Our weekly look ahead at the live music scene.
“Islam at our house stopped at ‘no swine,’” Rushdie said. Once out of that house, while at Cambridge as a student, he finally broke that single rule with a ham sandwich. He was nut struck down by a thunderbolt. “That was the moment,” he deadpanned, “I realized god did not exist.”(2)
The next question—about her clothing and style—elicited a more sporting response. That baggy black jacket? Made especially for her by the Belgian fashion designer Ann Demeulemeester. Smith did a little catwalk, twirled and revealed the matching vest’s backless design to cheers from the onlookers. Those rather masculine boots? Brushed, gold-flecked leather pull-on boots by Jimmy Choo. “Fashion-wise, I’m in a Hunger Games mood,” she said. “Sort of Katniss in the woods.”
Streets of Your Town: Mingus Big Band, Patti Smith, Deer Tick, and more treats to ring in the new year
If the run-up to New Year's Eve can be fraught with expectation, it can also be a time for reflection—looking back over the course of the past year and trying to sort out what can be learned from it. That, in a way, has been the mission of the Mingus Big Band (Dec. 26, Jazz Standard) since the jazz giant's widow, Sue, founded the group in 1991.
Smith even managed to amp up the feeling of the generally laid-back evening, a foot on her monitor, and the spirit rolled her into "Gloria." I attempted to send a text message and got snapped at by the woman next to me for sinning in the church of Patti. (The audience was, atypically for any rock show, more than half women.) Still, such fervor said something about Smith's own idolatry.
"The triumph of rhythm is really the story that connects all these genres," Hermes told Capital. "Punk was simplifying rock to very basic rhythms. The minimalists were taking 12-tone compositions and reducing them to a pulse. Disco was all about rhythm, obviously, hip-hop, salsa, and the loft jazz scene to an extent." His book, Love Goes to Buildings on Fire, chronicles how five years of music in New York City changed American music forever.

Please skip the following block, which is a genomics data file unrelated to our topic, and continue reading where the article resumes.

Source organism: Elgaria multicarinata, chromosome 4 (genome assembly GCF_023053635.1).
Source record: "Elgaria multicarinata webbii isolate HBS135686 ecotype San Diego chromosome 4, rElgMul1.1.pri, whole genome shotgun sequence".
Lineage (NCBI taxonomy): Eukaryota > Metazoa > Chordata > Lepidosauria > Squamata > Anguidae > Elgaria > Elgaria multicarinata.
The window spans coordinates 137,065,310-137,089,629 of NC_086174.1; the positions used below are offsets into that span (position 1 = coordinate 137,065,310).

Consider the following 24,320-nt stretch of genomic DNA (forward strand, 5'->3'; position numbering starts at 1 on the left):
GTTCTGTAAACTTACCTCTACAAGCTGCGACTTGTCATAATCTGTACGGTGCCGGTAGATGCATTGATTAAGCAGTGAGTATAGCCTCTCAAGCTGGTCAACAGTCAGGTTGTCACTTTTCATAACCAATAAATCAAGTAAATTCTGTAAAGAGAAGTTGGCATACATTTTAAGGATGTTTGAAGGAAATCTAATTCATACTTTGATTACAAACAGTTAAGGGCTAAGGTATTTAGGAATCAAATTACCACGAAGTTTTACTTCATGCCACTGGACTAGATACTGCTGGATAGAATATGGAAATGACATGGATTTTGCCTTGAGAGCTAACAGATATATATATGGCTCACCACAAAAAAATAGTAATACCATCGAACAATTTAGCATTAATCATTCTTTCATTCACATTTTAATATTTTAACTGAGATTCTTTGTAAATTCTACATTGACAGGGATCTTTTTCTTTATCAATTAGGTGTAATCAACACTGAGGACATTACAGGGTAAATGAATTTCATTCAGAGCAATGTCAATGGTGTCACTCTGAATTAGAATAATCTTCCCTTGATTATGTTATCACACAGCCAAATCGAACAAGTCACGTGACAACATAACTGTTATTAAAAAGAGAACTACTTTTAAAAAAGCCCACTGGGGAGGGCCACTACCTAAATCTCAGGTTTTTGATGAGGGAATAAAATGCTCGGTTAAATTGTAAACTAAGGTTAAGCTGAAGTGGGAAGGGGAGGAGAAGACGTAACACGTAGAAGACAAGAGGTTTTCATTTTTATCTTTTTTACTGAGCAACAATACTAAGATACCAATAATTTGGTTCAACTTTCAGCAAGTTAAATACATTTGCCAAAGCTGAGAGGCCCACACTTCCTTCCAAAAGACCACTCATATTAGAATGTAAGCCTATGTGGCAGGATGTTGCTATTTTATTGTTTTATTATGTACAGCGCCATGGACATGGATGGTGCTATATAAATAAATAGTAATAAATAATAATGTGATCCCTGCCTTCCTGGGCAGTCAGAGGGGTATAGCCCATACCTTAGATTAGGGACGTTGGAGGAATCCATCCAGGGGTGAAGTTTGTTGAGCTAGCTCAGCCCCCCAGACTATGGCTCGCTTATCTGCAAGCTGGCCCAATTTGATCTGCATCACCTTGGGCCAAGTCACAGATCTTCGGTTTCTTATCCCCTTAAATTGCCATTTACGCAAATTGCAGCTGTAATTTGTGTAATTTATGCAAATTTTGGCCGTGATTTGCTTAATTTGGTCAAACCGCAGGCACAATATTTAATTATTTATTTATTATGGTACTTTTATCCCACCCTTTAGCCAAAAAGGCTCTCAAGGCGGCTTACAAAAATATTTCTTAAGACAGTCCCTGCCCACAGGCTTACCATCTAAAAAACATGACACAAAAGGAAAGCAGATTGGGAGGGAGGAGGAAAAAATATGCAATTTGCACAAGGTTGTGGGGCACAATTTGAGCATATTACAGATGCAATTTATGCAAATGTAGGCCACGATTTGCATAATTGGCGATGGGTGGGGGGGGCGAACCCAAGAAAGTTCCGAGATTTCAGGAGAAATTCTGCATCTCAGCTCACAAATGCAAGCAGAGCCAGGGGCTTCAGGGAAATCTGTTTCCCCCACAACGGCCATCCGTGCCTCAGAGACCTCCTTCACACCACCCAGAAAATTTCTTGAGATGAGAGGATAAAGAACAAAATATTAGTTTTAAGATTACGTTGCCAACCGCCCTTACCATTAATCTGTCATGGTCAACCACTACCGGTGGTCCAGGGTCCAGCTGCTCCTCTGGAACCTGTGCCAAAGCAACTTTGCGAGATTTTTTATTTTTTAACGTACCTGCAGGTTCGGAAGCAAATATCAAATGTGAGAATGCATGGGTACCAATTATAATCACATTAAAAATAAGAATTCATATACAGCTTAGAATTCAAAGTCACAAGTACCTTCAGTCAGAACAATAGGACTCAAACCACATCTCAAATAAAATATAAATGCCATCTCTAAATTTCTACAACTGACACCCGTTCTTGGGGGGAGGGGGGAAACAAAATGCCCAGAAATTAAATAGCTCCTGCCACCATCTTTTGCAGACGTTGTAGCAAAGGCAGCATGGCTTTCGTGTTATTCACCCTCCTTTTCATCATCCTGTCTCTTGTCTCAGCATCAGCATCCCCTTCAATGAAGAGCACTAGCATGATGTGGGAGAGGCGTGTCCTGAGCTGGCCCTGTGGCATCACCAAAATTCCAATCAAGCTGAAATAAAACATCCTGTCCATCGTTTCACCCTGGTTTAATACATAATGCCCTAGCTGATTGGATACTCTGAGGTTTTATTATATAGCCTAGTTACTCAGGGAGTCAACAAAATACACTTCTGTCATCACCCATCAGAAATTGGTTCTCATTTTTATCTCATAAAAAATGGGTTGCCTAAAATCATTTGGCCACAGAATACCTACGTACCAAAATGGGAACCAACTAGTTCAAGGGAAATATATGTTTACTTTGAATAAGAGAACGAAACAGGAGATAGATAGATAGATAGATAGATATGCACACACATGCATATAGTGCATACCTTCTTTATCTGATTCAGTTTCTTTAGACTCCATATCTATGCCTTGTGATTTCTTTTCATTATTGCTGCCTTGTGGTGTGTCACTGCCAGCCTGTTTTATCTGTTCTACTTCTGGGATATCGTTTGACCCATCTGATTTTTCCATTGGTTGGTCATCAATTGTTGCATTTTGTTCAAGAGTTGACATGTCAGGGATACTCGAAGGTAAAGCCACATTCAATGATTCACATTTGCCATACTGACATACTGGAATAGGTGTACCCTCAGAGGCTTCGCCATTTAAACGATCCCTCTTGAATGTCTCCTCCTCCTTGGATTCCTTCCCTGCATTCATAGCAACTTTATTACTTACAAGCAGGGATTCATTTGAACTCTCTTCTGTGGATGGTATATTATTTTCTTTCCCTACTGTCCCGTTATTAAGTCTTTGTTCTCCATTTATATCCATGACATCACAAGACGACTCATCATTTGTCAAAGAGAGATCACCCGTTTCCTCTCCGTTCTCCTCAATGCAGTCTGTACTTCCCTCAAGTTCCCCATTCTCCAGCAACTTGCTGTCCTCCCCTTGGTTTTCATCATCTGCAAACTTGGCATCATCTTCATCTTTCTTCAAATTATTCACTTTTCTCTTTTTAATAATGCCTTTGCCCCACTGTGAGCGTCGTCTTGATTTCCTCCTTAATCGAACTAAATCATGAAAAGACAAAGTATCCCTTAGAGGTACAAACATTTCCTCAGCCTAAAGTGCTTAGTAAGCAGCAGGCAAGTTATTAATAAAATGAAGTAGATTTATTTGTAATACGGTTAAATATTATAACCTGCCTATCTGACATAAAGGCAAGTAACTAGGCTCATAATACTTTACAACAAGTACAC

The last time we visited The Strand’s bestseller list, it was in the heat of the summer, when tourists were crowding the air-conditioned Broadway and 11th Street mainstay, picking through the displays to find a page-turner for the flight home.
If a Soho model—a lithe, long-locked creature in a poncho sweater and leggings—were to be seen reading a book in some Nolita cafe, smoking a cigarette, sipping black coffee, the book could very well be Patti Smith’s memoir Just Kids. So it's not terribly surprising Smith’s charming memoir, which chronicles her relationship with photographer Robert Mapplethorpe, appears at the top of this week’s bestsellers list at Prince Street’s McNally Jackson Books.
Unlike Spoonbill & Sugartown, North Brooklyn's other independent bookstore, the place called WORD is a hike from the L train stop at Bedford Avenue and North 7th Street, the beating heart of Williamsburg. It's in a quiet corner of Greenpoint among furniture stores and small restaurants, so the clientele is strictly local.